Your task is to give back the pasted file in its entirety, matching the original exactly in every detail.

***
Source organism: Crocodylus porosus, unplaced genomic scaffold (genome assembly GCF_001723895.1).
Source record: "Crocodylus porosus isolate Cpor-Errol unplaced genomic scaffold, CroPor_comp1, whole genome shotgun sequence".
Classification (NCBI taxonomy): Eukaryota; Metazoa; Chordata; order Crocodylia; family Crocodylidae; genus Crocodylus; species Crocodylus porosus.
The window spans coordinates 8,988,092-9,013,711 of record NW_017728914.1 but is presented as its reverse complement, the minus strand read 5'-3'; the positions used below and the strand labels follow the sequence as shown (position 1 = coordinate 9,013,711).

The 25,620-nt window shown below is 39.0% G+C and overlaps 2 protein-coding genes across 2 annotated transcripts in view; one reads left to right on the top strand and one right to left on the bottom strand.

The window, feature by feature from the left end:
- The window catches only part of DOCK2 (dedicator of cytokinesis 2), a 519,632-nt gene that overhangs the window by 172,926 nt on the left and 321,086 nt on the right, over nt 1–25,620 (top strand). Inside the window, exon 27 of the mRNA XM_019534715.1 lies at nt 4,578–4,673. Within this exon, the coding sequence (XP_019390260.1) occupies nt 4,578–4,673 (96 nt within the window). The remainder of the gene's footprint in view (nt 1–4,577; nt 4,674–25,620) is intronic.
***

Source organism: Crocodylus porosus, unplaced genomic scaffold (genome assembly GCF_001723895.1).
Source record: "Crocodylus porosus isolate Cpor-Errol unplaced genomic scaffold, CroPor_comp1, whole genome shotgun sequence".
Classification (NCBI taxonomy): Eukaryota; Metazoa; Chordata; order Crocodylia; family Crocodylidae; genus Crocodylus; species Crocodylus porosus.
The window spans coordinates 8,988,092-9,013,711 of record NW_017728914.1 but is presented as its reverse complement, the minus strand read 5'-3'; the positions used below and the strand labels follow the sequence as shown (position 1 = coordinate 9,013,711).

The 25,620-nt window shown below is 39.0% G+C and overlaps 2 protein-coding genes across 2 annotated transcripts in view; one reads left to right on the top strand and one right to left on the bottom strand.

The window, feature by feature from the left end:
- The window catches only part of DOCK2 (dedicator of cytokinesis 2), a 519,632-nt gene that overhangs the window by 172,926 nt on the left and 321,086 nt on the right, over nt 1–25,620 (top strand). Inside the window, exon 27 of the mRNA XM_019534715.1 lies at nt 4,578–4,673. Within this exon, the coding sequence (XP_019390260.1) occupies nt 4,578–4,673 (96 nt within the window). The remainder of the gene's footprint in view (nt 1–4,577; nt 4,674–25,620) is intronic.